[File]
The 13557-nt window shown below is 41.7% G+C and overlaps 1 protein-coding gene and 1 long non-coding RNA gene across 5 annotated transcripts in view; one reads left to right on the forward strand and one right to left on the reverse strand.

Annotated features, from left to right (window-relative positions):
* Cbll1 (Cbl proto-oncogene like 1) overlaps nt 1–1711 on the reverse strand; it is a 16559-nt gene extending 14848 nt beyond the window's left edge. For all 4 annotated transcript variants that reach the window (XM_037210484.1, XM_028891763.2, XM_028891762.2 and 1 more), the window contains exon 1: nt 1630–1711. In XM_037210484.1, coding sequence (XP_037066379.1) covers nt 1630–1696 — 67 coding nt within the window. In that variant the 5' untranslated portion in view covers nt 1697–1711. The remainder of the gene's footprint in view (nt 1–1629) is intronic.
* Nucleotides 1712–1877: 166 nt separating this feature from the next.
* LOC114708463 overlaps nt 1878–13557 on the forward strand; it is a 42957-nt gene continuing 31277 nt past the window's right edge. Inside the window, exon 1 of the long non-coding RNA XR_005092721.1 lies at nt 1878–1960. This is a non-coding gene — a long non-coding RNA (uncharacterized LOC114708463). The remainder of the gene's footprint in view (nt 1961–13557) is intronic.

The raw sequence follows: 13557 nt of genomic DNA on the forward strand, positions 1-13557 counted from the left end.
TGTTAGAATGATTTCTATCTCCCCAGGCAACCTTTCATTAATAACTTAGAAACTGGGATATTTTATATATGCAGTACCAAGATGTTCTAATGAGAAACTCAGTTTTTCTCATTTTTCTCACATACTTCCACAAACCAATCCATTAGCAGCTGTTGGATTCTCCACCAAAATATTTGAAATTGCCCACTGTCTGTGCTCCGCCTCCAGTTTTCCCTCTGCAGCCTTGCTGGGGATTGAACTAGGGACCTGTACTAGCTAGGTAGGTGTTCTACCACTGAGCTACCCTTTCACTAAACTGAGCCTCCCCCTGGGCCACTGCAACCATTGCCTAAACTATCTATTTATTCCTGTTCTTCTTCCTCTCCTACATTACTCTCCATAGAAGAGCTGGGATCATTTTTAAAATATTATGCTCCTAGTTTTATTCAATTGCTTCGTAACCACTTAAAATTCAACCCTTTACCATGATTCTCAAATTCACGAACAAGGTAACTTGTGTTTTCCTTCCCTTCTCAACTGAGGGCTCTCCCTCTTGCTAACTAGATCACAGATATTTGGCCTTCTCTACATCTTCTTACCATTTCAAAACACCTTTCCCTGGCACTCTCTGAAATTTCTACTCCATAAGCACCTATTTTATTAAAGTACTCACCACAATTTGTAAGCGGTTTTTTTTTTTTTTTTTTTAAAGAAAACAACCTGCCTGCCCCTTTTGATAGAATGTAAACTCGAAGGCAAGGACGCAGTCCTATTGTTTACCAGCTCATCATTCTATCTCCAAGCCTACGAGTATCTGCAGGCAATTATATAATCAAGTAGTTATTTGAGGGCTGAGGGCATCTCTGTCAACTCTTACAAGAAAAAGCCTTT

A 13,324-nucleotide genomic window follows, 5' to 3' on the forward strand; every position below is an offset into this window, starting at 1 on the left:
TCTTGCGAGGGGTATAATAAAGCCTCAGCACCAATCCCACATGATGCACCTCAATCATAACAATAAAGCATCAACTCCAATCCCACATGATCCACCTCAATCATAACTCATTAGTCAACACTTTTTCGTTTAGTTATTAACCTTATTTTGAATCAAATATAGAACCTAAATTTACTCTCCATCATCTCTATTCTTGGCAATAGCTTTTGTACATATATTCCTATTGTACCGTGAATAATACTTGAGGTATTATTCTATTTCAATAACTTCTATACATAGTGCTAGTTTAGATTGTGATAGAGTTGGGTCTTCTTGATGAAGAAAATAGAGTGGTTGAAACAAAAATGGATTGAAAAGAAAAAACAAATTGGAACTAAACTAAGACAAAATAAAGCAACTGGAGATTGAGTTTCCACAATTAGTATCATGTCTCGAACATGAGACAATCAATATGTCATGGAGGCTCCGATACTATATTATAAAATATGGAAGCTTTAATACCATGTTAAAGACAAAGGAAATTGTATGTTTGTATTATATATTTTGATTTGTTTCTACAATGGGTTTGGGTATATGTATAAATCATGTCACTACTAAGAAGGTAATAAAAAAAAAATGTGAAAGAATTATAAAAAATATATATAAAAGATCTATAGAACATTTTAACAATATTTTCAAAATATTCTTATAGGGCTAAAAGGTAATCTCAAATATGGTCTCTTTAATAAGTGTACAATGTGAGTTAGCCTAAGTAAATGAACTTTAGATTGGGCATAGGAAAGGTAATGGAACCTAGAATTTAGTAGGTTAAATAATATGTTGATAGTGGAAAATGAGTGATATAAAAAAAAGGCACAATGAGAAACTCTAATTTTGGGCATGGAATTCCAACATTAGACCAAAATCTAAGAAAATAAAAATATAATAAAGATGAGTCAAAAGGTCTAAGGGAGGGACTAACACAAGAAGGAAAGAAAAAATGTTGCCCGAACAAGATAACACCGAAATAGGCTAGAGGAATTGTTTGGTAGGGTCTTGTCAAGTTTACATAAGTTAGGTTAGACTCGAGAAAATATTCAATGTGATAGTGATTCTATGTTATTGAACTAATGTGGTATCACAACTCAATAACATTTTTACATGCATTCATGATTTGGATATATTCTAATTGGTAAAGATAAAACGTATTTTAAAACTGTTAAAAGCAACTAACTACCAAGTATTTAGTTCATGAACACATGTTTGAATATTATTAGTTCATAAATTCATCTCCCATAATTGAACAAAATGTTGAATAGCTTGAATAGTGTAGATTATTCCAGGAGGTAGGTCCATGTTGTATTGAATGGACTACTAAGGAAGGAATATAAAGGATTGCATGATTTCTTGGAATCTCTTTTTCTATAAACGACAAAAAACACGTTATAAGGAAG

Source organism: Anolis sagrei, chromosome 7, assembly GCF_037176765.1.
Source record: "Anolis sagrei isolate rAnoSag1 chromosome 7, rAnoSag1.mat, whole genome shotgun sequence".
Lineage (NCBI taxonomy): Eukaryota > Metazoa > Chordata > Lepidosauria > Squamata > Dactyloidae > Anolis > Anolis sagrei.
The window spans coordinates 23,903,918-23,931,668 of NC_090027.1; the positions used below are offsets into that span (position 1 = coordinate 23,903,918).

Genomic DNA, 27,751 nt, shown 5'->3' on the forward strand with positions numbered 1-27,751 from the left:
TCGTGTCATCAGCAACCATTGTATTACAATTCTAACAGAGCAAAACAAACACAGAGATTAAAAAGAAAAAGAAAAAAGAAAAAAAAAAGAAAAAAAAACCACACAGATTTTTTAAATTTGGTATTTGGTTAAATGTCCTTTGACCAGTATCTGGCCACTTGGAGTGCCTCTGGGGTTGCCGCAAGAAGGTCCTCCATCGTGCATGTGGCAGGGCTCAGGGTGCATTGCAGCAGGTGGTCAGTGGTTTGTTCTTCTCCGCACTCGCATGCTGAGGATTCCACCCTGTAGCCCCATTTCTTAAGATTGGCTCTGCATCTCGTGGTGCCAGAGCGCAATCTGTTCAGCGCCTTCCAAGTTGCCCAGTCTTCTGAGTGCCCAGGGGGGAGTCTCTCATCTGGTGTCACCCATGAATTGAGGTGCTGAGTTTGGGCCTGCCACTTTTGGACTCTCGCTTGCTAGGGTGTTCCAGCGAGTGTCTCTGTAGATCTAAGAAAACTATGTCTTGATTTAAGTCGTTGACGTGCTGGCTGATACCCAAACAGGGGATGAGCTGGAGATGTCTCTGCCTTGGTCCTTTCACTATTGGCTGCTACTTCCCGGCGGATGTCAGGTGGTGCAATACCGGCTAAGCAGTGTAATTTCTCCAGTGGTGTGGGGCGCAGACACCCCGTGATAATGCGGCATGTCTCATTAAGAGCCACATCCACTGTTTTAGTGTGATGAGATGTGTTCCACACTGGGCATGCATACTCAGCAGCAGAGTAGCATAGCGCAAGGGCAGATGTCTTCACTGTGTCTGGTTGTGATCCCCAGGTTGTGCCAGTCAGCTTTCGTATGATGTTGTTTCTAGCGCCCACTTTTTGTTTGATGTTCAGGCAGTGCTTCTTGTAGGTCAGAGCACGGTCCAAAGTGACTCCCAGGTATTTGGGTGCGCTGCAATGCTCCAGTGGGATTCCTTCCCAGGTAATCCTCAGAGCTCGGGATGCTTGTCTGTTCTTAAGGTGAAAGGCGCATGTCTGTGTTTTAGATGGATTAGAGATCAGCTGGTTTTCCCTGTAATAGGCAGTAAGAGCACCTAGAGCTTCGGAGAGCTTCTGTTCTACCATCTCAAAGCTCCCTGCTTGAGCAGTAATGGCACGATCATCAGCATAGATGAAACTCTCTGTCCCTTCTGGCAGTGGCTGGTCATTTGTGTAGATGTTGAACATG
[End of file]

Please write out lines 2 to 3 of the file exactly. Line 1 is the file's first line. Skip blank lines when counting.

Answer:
Annotated features, from left to right (window-relative positions):
* Cbll1 (Cbl proto-oncogene like 1) overlaps nt 1–1711 on the reverse strand; it is a 16559-nt gene extending 14848 nt beyond the window's left edge. For all 4 annotated transcript variants that reach the window (XM_037210484.1, XM_028891763.2, XM_028891762.2 and 1 more), the window contains exon 1: nt 1630–1711. In XM_037210484.1, coding sequence (XP_037066379.1) covers nt 1630–1696 — 67 coding nt within the window. In that variant the 5' untranslated portion in view covers nt 1697–1711. The remainder of the gene's footprint in view (nt 1–1629) is intronic.